The first thing you’ll read in any story about tonight’s Yankees-Tigers game is that the Yankees are throwing out A.J. Burnett in an elimination game. And yes, that is far from ideal given how unreliable Burnett has been since arriving in New York. He wouldn’t have gotten a start absent last Friday night’s rain, and a couple of less-than-disastrous outings in September aren’t really enough to instill confidence. Yankees fans can say they are hoping for a nice showing, but they won’t bet too much on the proposition.
But at the same time, let us not overlook the fact that Burnett isn’t the only shaky guy in tonight’s game. The Tigers are running out Rick Porcello who, in the past two seasons, has himself been pretty awful, posting an ERA+ of 85 in 2010 and 86 this year, which is pretty A.J. Burnettian himself. While Burnett can often run hot-and-cold in a single game (usually early and later, respectively) Porcello runs hot and cold by month, it seems, with his lackluster ERA the result of a couple of disaster months (June and August).
I guess the point is that given the anxiety A.J. Burnett has instilled in the Yankee Universe these past couple of years, yes, the talk of impending doom for tonight’s game is justified. But let’s not pretend that it’s just the Yankees relying on a wobbly starter in a big playoff game. Porcello is no one’s idea of an ace, and the Yankees’ slumbering bats could very well get to him. As such, it’s about the best circumstances under which one can run old A.J. out there.
All of that said, if you rock a pic like this in your Facebook profile or whatever today, you had best not be complaining if Burnett lays an egg tonight, OK?
(pic via reader Mike W. on Facebook, though I have no idea who created it)
Jon Heyman reports that the Cardinals do not plan to exercise Matt Holliday‘s $17 million option for 2017.
And, not surprisingly, will not extend him a similarly priced qualifying offer, either.
Holliday will be 37 when spring training begins and he is finishing his worst season as a major leaguer, having hit .242/.318/.450 with 19 homers over 424 plate appearances.
Injuries have not helped him — he’s missed the last six weeks with a fractured thumb — but it’s not like guys het healthier the older they get. Holliday will likely be looking at a massive pay cut for next year and a competition to make an Opening Day roster.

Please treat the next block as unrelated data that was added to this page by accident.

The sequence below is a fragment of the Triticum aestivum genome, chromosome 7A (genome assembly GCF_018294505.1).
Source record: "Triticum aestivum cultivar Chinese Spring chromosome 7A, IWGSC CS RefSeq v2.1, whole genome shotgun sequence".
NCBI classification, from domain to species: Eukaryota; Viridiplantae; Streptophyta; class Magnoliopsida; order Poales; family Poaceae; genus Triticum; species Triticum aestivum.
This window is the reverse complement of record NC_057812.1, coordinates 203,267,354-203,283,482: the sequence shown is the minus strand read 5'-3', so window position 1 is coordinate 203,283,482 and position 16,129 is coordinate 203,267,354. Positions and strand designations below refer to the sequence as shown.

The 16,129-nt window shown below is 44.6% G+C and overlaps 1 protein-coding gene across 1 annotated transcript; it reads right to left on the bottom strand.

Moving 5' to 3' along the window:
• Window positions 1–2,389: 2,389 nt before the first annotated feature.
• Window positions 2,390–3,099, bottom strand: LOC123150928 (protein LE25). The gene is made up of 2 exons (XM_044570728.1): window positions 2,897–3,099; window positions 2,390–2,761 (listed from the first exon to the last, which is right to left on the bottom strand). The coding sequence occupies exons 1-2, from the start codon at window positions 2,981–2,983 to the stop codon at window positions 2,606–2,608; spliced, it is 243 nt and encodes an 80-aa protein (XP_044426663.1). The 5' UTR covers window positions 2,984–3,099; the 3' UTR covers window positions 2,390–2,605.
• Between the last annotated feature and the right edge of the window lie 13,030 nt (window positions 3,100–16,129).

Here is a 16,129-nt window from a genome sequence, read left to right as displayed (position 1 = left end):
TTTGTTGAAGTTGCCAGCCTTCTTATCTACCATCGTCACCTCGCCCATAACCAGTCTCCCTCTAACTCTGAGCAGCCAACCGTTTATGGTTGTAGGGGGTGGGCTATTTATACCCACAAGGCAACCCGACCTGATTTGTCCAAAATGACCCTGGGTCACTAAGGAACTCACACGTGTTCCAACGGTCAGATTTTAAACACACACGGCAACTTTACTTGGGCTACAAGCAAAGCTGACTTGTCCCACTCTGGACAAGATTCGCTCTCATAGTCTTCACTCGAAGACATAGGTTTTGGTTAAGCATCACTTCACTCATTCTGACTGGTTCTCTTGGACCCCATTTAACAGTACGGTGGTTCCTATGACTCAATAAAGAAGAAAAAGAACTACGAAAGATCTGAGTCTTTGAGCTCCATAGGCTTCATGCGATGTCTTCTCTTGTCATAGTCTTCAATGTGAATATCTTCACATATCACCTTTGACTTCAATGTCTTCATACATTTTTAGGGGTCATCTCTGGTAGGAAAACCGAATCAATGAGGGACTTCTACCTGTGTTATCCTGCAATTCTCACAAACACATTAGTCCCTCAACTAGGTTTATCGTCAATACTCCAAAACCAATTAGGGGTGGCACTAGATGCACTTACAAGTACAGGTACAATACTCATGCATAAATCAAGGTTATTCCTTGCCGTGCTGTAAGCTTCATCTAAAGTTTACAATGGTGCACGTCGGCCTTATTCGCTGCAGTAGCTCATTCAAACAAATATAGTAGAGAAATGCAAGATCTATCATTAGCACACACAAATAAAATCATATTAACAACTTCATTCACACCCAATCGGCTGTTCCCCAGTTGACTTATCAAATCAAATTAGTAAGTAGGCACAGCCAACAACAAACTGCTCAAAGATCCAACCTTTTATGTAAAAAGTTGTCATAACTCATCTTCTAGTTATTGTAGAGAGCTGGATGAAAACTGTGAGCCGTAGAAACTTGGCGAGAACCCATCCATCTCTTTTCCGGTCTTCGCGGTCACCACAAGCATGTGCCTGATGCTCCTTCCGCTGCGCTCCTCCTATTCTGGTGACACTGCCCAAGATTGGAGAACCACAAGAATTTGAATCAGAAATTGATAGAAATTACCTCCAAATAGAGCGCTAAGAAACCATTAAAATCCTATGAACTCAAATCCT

The Blue Jays are poised to make the playoffs for the second year in a row and are playing a critical series with the Orioles, the outcome of which will likely determine who gets to play at home for that one-and-done game next week. Big stakes! Must keep focused!
Or, alternatively, maybe it’s time to have a silly, juvenile feud with the press. Here’s Steve Buffery of the Toronto Sun, asking why the Jays are doing stuff like this while fighting for the playoffs:
Why, for example, would the leaders on the team allow someone to put up on a wall photos of two Toronto sports writers with an ‘X’ scratched on their face and the a message written on top reading, ‘Do not grant them interviews’ (or words to that effect)? . . . Things like: Someone cranking up the music just when the media arrives to conduct pre-game interviews.
Not that the Jays have been treated wonderfully by the press themselves:
There was an incident the other night when a couple of journalists tried to corral struggling closer Roberto Osuna for an interview, but he kept blowing them off. Finally, one reporter followed him right into a private part of the clubhouse and told him off.
That’s . . . not what you’re supposed to do.
Still, there is zero point to get into silly feuds with the media. If they overstep their bounds, there are a TON of Jays officials and, I suspect, newspaper editors, who will quickly and eagerly discipline the reporter. You don’t have to make wanted posters and act like children. Partially because it’s just a bad look. But also, because it leads to news stories about it like the one in the Toronto Sun.